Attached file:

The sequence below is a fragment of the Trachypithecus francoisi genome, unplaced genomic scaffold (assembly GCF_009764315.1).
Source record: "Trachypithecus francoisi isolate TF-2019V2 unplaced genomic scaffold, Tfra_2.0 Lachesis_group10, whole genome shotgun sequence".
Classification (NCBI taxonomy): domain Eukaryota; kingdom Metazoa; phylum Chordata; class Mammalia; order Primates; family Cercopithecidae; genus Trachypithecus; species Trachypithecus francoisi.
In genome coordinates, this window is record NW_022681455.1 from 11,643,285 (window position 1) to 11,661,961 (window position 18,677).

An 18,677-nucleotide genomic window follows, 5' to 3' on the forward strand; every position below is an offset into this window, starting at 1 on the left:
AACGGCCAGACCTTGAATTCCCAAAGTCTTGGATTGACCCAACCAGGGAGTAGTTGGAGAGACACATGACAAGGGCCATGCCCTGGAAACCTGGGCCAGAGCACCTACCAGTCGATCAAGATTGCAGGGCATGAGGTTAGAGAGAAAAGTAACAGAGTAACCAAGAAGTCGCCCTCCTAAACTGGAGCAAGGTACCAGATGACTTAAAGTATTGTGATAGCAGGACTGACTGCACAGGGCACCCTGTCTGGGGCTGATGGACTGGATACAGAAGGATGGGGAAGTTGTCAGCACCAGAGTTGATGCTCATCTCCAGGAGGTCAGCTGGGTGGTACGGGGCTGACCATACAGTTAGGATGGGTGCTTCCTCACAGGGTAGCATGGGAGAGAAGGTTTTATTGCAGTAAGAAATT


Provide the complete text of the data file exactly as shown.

The sequence below is a fragment of the Trachypithecus francoisi genome, unplaced genomic scaffold (assembly GCF_009764315.1).
Source record: "Trachypithecus francoisi isolate TF-2019V2 unplaced genomic scaffold, Tfra_2.0 Lachesis_group10, whole genome shotgun sequence".
Classification (NCBI taxonomy): domain Eukaryota; kingdom Metazoa; phylum Chordata; class Mammalia; order Primates; family Cercopithecidae; genus Trachypithecus; species Trachypithecus francoisi.
In genome coordinates, this window is record NW_022681455.1 from 11,643,285 (window position 1) to 11,661,961 (window position 18,677).

An 18,677-nucleotide genomic window follows, 5' to 3' on the forward strand; every position below is an offset into this window, starting at 1 on the left:
AACGGCCAGACCTTGAATTCCCAAAGTCTTGGATTGACCCAACCAGGGAGTAGTTGGAGAGACACATGACAAGGGCCATGCCCTGGAAACCTGGGCCAGAGCACCTACCAGTCGATCAAGATTGCAGGGCATGAGGTTAGAGAGAAAAGTAACAGAGTAACCAAGAAGTCGCCCTCCTAAACTGGAGCAAGGTACCAGATGACTTAAAGTATTGTGATAGCAGGACTGACTGCACAGGGCACCCTGTCTGGGGCTGATGGACTGGATACAGAAGGATGGGGAAGTTGTCAGCACCAGAGTTGATGCTCATCTCCAGGAGGTCAGCTGGGTGGTACGGGGCTGACCATACAGTTAGGATGGGTGCTTCCTCACAGGGTAGCATGGGAGAGAAGGTTTTATTGCAGTAAGAAATT